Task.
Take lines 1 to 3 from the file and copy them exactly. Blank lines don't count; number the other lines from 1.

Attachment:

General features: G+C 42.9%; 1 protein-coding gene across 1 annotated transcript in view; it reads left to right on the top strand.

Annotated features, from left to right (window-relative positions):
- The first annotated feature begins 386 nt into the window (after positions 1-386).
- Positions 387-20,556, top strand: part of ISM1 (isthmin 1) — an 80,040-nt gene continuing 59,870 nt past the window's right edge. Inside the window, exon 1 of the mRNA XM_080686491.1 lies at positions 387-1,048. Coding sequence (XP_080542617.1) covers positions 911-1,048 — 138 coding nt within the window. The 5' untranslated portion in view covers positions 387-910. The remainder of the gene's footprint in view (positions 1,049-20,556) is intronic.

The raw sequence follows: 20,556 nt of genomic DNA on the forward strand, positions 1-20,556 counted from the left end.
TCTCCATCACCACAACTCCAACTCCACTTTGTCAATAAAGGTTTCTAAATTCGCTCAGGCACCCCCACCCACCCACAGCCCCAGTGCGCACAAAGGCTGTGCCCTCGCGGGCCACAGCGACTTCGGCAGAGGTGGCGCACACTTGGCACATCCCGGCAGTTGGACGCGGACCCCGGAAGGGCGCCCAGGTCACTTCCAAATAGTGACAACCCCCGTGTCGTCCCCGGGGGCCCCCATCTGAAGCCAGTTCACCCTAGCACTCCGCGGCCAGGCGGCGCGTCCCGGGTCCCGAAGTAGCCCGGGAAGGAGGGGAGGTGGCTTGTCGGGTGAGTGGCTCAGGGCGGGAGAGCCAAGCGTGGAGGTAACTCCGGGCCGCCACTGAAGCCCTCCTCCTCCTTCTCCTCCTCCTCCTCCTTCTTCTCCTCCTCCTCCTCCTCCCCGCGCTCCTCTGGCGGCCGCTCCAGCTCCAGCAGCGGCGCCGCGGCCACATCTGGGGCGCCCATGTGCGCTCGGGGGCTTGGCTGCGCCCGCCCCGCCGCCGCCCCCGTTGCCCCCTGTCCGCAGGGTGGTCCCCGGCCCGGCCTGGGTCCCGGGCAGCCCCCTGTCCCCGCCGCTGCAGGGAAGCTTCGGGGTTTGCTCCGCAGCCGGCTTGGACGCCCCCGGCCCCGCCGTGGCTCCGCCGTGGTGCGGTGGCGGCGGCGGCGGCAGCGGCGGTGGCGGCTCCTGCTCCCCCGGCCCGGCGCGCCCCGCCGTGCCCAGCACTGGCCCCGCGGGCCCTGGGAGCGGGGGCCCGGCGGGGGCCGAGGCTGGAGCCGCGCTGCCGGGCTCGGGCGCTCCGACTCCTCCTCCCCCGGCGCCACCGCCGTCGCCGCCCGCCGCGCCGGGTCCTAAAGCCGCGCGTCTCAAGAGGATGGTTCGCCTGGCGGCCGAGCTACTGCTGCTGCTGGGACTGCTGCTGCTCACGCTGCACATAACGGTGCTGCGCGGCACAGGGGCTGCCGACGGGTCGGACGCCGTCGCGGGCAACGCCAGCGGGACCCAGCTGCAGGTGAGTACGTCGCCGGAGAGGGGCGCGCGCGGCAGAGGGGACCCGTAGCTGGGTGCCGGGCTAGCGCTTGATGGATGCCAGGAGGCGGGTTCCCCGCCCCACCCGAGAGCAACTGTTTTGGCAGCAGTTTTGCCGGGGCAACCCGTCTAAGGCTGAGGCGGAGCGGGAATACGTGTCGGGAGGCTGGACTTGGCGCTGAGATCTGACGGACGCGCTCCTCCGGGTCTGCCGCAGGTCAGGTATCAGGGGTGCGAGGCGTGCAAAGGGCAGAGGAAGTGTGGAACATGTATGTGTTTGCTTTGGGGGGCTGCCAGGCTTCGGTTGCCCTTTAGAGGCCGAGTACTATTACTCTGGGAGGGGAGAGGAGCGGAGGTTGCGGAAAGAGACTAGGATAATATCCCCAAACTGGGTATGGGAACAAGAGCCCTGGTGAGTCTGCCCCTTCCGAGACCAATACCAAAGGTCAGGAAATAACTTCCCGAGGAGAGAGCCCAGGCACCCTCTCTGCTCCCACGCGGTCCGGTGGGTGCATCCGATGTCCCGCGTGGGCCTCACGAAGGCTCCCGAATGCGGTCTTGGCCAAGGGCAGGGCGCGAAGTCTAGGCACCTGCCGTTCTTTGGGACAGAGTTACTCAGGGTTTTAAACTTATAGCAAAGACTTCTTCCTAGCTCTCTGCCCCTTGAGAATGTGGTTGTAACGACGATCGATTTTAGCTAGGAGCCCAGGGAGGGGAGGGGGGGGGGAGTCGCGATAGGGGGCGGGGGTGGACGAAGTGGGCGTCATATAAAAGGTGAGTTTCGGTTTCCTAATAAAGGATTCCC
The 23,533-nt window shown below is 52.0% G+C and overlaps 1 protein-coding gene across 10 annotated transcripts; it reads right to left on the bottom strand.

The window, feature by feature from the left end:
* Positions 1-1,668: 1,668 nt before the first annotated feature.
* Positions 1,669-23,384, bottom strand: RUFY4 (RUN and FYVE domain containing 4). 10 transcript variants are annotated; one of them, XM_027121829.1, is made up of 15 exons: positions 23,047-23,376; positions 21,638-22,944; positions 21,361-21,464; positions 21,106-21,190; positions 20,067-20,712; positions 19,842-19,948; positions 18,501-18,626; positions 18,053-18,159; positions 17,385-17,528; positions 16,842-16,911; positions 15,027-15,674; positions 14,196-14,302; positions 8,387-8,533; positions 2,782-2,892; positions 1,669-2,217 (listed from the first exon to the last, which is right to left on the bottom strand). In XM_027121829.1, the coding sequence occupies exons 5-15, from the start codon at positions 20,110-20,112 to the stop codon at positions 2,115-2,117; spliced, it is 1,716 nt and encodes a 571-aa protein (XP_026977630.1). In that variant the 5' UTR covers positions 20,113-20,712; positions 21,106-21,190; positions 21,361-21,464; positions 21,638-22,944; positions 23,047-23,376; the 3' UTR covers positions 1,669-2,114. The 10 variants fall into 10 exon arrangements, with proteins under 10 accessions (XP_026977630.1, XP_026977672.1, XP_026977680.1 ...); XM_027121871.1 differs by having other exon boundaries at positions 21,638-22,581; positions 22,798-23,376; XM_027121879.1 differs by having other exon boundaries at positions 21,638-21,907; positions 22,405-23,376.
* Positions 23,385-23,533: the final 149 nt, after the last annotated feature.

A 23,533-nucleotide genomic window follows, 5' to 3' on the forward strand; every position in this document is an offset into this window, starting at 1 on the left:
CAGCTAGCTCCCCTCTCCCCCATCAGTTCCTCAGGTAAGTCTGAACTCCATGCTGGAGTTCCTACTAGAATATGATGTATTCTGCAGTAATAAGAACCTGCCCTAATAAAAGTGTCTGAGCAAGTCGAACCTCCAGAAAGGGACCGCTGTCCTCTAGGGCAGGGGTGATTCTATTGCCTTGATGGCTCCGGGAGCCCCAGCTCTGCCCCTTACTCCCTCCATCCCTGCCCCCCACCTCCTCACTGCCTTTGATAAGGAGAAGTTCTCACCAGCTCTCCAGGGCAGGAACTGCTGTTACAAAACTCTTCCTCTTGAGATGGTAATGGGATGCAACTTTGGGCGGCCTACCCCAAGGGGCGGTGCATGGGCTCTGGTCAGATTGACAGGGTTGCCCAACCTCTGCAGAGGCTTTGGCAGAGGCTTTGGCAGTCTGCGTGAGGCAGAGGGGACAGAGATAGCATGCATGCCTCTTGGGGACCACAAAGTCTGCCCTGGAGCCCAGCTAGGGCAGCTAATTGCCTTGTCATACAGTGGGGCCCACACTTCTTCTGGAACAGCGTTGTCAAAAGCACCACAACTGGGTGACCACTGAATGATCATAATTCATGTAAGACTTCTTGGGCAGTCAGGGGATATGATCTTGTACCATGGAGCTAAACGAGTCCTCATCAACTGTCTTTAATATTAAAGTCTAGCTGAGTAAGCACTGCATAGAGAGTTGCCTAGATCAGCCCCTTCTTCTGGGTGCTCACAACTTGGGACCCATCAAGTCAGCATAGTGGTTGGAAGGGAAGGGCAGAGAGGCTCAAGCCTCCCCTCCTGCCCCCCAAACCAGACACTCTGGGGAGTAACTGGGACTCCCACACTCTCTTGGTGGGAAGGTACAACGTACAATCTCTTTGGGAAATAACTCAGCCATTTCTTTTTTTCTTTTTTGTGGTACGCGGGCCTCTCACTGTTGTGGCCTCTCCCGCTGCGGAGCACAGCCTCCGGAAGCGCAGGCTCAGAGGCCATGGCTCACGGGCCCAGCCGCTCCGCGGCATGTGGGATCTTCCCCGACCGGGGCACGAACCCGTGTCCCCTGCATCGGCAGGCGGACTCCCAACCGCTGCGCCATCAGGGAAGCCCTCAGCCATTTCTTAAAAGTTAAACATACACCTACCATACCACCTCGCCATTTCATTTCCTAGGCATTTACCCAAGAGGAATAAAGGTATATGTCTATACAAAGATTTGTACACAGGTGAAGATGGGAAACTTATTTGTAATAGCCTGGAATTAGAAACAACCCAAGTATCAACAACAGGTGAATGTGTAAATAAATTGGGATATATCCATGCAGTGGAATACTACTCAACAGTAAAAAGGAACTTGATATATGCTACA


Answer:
General features: G+C 42.9%; 1 protein-coding gene across 1 annotated transcript in view; it reads left to right on the top strand.

Annotated features, from left to right (window-relative positions):
- The first annotated feature begins 386 nt into the window (after positions 1-386).